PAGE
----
This is an online event.
Sponsored by: AIA-Iowa Society
The Archaeological Institute of America’s Iowa Society welcomes Dr. Andrew Somerville (Iowa State University, Dept of World Languages and Cultures) and Dr. Marion Forest (PaleoWest Archaeology and Arizona State University) who will present “Collapse of the Ancient City of Teotihuacan: A View from the Suburbs”. This is a live, virtual presentation (7:00 PM central time) with time for Q&A from participating audience members at the end.
Abstract: Between approximately A.D. 1-550, the ancient city of Teotihuacan was one of the largest and most influential cities in the world. Located just north of Mexico City, Teotihuacan is a UNESCO World Heritage Site and is the most visited tourist attraction in Mexico today. Despite containing a population of about 100,000 people for over five centuries, the state of Teotihuacan underwent a collapse at around A.D. 500 and the urban population fell by up to 80%. For decades, scholars have debated the causes for Teotihuacan’s decline, invoking various factors including climate change, invasion, and revolt. This paper reviews evidence for the collapse of Teotihuacan and discusses our new excavations at the suburban neighborhood of Hacienda Metepec, a residential and ceremonial center on the eastern edge of the city that was occupied before and after the collapse.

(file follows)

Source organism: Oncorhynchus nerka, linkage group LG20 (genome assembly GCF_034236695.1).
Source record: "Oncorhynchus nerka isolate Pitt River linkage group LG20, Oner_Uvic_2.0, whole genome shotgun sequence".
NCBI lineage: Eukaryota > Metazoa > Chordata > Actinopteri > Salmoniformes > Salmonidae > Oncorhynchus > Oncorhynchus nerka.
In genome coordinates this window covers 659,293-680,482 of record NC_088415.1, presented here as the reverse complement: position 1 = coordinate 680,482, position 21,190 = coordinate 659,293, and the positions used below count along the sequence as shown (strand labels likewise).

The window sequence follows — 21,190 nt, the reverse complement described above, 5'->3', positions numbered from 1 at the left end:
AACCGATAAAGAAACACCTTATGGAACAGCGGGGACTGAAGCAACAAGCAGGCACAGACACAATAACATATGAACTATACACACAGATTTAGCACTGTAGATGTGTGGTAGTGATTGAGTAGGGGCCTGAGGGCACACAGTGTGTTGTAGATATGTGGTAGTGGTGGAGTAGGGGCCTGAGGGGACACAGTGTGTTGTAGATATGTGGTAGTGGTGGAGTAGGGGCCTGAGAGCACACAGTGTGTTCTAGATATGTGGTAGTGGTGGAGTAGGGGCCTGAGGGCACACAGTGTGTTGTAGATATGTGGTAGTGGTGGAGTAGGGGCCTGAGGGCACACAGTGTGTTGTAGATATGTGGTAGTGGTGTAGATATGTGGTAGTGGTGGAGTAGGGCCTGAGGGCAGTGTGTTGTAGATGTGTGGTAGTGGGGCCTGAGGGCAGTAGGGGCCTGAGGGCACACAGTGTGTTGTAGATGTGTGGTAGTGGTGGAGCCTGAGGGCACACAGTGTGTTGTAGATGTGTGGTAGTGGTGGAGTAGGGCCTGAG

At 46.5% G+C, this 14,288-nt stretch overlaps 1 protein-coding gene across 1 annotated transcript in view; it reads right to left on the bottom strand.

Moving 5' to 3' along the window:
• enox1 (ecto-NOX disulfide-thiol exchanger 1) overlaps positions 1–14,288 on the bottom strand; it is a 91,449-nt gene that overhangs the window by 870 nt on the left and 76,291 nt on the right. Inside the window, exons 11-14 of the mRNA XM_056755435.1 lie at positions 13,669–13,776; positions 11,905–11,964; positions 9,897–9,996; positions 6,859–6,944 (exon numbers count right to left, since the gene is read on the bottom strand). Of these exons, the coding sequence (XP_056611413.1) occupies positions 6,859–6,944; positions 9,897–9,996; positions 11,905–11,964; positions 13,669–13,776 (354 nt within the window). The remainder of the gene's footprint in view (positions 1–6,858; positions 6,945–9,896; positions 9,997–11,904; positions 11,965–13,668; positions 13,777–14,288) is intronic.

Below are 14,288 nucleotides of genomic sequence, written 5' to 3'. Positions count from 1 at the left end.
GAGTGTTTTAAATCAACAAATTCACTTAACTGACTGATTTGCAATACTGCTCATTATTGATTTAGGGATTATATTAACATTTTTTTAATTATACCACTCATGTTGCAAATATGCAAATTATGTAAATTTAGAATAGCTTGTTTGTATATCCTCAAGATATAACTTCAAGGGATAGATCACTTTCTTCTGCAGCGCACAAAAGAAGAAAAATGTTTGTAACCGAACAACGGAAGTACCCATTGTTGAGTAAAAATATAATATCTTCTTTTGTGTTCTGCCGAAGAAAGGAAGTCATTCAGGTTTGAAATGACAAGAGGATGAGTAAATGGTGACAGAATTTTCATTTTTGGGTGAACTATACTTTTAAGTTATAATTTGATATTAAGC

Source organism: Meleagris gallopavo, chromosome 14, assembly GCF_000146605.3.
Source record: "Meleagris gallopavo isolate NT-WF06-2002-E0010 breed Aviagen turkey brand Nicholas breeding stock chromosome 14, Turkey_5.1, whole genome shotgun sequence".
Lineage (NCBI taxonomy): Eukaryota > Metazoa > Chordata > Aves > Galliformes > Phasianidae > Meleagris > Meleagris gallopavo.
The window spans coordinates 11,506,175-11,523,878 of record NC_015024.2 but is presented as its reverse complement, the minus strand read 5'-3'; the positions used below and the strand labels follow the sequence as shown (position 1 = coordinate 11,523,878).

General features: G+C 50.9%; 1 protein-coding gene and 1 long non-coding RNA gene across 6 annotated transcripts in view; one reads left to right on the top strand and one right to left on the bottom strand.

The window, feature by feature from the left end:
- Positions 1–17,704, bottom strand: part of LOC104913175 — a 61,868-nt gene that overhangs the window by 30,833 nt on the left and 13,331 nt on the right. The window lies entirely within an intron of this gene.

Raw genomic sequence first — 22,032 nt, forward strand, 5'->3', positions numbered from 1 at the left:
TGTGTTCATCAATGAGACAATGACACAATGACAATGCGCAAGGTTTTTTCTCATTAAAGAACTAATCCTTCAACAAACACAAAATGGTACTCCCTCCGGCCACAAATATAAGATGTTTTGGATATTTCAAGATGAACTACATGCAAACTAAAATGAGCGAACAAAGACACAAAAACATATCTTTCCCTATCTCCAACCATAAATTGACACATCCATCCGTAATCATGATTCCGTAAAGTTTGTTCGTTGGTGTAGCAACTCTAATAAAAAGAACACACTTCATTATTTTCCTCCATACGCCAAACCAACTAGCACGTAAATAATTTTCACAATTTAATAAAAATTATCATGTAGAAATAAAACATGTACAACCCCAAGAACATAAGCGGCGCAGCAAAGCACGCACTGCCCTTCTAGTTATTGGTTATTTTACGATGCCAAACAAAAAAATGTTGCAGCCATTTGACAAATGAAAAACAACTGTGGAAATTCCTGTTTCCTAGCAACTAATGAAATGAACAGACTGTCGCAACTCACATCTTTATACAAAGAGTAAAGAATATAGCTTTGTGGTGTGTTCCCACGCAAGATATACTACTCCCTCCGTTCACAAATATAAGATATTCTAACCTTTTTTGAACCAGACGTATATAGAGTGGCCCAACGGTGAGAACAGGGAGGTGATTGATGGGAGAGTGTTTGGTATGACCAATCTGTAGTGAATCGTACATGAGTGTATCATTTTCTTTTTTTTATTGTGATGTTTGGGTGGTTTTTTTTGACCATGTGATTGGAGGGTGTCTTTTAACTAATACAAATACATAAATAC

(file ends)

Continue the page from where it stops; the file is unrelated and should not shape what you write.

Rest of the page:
Please register in advance: https://uiowa.zoom.us/meeting/register/tJIqdeGrrjIqHdIf-CA6iY6-PlKZxhawBmYO#/registration